It's disappointing to me that I'm not a storyteller. I'm just not a fiction writer. I wish I was. I can tell a different type of story, one that's internal to someone, but not an adventure. It's a limitation, and I – reluctantly – accept it.

    But that's very different from someone who has the basic storytelling talent but that talent needs sharpening. That's a different thing altogether.

    My strongest skill is voice. I have a very strong voice. I'm still looking for ways to release it – it's a bit challenging. But interesting. And I feel hopeful about it. 🙂

  35. Mark Young says:

    >Right now, I'd have to put my money on craft in my writing. Getting all the elements of craft to blend together into a cohesive fabric takes a lot of practice and a lot of mistakes to get right. A continuing work-in-progress … sort of like sanctification.

  36. Jacqueline Lichtenberg says:

    >I just referenced this post in my blog post on the TV shows Leverage and Psych and how they're duking it out in the ratings race.

    http://aliendjinnromances.blogspot.com/2010/02/tv-shows-leverage-and-psych.html

  37. Jessica says:

    >I've been reading all the comments on voice and I'm starting to think that the voice should match the story. Having a strong voice is awesome, but if it doesn't fit the story (genre, etc) then maybe that's why there are rejections? (barring the subjectivity of it all, lol)
    Great post and great comments!

  38. Sue Harrison says:

    >I'm intrigued by what Jason wrote, and I think he's hit on one of the most important secrets of voice. Voice is ME (the author), singing alongside HIM or HER (the POV character/narrator). The hardest part is to get the mix right, but when the duet works it's Mark Twain-Huck Finn magic.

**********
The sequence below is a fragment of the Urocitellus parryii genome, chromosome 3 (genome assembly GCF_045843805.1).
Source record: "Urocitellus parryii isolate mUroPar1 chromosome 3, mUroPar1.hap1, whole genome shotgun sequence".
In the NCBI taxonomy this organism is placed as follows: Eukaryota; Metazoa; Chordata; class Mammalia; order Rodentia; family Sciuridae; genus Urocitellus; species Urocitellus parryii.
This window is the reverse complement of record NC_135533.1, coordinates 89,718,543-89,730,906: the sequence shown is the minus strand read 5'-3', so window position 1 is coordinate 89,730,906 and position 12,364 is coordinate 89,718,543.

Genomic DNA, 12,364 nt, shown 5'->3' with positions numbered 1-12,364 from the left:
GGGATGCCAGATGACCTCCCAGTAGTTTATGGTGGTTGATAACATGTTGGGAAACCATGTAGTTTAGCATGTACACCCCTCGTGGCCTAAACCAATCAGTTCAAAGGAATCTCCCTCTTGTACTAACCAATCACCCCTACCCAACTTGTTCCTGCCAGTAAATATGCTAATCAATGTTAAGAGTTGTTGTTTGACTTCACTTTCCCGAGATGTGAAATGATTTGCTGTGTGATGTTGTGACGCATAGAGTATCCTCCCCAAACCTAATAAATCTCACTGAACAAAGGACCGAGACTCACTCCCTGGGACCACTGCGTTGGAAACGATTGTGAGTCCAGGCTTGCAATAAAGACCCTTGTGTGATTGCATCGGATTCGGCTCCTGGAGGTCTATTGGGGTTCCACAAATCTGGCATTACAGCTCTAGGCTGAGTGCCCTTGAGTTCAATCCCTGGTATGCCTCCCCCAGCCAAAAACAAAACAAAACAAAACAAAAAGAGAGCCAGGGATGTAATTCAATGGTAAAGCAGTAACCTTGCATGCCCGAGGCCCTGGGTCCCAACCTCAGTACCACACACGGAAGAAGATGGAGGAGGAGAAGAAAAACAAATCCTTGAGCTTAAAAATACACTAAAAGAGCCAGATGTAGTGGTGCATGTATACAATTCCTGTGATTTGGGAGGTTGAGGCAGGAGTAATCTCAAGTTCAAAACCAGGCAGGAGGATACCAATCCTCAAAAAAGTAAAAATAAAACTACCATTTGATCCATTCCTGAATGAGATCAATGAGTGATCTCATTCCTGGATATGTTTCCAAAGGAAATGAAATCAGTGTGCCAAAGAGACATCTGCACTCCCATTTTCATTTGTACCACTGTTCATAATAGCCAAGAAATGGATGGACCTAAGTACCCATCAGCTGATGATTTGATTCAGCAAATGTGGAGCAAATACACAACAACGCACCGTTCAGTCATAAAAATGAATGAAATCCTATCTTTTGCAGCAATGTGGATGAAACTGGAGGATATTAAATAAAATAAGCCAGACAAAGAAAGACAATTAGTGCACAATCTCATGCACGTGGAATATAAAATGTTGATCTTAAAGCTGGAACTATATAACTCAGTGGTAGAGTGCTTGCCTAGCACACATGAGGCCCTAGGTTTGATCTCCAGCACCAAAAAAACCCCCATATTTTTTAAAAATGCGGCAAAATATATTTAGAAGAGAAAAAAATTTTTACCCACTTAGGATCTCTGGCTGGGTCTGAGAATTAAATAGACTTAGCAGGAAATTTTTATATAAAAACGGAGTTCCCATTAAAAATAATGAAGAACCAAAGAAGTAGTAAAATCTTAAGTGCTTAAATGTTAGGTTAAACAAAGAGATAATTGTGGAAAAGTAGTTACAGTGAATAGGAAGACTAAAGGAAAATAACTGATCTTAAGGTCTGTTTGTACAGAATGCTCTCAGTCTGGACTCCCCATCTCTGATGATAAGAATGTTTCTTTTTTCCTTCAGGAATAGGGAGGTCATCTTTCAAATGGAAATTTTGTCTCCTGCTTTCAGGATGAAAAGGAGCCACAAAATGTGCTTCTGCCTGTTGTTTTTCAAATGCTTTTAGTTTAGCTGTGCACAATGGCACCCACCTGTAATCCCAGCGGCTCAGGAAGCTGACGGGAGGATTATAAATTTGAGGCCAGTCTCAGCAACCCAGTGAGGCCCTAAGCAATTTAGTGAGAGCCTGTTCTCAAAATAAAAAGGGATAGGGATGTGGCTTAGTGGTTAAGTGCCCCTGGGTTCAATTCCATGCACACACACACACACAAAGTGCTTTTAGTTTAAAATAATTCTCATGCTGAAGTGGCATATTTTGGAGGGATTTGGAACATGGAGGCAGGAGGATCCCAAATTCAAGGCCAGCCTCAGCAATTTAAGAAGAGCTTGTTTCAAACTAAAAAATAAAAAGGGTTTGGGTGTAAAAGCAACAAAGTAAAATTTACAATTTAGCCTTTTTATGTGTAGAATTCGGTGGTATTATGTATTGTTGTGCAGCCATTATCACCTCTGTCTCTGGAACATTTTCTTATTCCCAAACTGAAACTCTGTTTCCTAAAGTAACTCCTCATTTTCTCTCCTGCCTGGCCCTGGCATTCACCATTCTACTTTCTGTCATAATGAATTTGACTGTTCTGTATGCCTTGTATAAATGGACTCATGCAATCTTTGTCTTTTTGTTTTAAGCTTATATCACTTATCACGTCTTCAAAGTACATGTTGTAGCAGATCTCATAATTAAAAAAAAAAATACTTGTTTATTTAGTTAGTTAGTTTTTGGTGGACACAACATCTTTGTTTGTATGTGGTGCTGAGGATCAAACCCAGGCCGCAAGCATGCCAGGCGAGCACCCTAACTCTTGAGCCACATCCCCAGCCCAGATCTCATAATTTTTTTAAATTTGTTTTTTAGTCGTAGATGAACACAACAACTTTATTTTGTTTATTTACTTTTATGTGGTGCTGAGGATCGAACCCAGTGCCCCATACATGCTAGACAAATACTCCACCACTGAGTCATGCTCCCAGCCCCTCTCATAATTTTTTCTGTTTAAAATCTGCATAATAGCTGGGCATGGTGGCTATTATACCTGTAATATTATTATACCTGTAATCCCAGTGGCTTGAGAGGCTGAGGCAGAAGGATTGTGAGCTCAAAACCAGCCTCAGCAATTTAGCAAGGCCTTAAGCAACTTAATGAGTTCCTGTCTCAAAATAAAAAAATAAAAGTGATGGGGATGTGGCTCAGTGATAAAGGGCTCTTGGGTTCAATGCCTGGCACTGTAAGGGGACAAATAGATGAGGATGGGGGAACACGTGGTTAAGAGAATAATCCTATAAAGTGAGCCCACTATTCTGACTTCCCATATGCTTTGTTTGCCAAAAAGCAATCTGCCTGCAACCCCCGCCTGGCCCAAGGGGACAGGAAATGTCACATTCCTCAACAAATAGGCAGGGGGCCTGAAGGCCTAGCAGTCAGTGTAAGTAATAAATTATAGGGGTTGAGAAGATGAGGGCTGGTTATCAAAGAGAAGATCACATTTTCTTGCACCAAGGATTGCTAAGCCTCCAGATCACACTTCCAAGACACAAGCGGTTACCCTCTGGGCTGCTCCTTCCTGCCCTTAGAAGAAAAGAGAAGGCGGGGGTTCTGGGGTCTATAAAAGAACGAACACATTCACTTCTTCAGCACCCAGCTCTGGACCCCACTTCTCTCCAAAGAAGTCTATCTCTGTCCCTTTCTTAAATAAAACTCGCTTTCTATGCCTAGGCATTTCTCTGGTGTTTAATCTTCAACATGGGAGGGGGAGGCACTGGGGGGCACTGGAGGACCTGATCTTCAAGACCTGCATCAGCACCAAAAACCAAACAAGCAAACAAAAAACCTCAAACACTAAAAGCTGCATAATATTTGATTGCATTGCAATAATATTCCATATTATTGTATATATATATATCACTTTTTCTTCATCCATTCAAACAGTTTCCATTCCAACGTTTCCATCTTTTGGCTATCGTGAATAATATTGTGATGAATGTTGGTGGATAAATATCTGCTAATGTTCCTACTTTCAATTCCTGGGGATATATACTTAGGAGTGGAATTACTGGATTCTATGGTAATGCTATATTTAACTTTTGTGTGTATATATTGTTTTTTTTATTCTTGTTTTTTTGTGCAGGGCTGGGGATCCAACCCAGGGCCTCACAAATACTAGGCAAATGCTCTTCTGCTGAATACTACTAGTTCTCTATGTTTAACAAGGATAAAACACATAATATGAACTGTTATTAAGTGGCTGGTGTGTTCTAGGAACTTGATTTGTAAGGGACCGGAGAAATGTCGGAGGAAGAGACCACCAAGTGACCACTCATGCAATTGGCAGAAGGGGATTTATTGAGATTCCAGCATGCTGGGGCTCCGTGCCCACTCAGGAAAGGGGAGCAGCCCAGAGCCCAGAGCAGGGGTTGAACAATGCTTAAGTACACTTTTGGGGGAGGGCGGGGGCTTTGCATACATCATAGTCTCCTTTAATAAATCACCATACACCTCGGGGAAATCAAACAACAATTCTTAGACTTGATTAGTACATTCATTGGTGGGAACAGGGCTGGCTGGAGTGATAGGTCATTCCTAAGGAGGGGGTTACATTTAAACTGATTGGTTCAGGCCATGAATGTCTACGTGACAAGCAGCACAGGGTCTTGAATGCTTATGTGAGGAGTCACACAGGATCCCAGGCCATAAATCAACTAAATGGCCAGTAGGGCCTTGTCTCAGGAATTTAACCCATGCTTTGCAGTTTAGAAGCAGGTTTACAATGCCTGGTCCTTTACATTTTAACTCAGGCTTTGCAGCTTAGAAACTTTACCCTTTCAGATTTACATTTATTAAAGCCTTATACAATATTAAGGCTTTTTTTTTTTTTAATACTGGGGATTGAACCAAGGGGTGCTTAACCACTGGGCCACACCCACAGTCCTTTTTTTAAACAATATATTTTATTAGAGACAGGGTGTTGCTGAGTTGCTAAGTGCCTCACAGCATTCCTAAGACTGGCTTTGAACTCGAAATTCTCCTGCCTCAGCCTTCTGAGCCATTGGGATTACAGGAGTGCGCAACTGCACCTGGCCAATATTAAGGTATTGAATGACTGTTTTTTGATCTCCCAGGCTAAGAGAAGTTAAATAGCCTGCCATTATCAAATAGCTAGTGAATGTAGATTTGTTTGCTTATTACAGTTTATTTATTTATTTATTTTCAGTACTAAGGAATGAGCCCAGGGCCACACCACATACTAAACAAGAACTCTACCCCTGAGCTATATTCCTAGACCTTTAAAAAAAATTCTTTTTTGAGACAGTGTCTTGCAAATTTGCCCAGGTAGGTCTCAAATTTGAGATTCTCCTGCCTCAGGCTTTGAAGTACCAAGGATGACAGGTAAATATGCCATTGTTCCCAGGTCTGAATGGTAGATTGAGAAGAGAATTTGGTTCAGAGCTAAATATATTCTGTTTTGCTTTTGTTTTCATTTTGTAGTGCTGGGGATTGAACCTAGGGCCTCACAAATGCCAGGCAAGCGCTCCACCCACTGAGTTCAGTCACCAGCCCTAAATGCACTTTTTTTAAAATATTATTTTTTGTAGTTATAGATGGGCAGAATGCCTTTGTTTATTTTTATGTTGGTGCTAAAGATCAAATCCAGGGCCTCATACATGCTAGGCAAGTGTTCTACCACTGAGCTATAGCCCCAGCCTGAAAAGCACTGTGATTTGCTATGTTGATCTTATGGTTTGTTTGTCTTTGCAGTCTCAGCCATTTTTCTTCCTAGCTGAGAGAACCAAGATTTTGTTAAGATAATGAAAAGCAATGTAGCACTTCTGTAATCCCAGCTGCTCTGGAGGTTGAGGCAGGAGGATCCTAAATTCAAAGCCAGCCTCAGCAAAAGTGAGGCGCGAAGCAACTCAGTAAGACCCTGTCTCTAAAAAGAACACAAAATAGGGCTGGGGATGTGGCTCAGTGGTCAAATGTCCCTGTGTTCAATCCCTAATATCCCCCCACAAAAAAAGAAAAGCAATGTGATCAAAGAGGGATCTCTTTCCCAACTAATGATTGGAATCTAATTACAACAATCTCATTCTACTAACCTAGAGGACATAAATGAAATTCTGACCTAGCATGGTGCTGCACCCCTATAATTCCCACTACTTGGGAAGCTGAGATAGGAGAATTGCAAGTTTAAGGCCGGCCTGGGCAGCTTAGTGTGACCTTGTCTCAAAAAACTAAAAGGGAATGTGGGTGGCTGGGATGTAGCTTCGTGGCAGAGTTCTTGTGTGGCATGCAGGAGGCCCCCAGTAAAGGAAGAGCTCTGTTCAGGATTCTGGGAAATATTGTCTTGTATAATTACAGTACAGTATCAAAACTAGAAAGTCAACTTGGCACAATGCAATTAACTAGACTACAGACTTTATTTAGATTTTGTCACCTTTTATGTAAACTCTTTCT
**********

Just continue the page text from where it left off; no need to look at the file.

Sue Harrison

  39. Anonymous says:

    >My point exactly, Jacqueline! Not only is fiction subjective, but it depends on a person's moods: ON different days, I may want funny or thrilling or sweet or romantic. What's compelling to me may not be to someone else, and vice-versa. Tim, I do think it's a challenge to make an ordinary story "compelling." That's what makes us writers.

  40. Sarah says:

    >This is a great post and helps me evaluate my skills in a new way; thanks. As a non-fiction writer, it sounds like the craft & story portions maybe apply more to fiction. However, I think they both still absolutely need to be thought about and worked on. You still need to write well and you still need to make people want to read your words so I am looking at those to pieces in a fresh way. I think that voice has always been my strong suit, but I don't want to rely on it so much that the other two are neglected. Thanks, Rachelle!

  41. MZMackay says:

    >First off, I'd like to thank you for the last two posts. Providing us with what works, is just as helpful as telling us what doesn't. Frankly, the last two posts have been rather uplifting.

    For me, I believe I am still searching for my voice as a writer. I'm still a fledgling so I know I'll find it someday.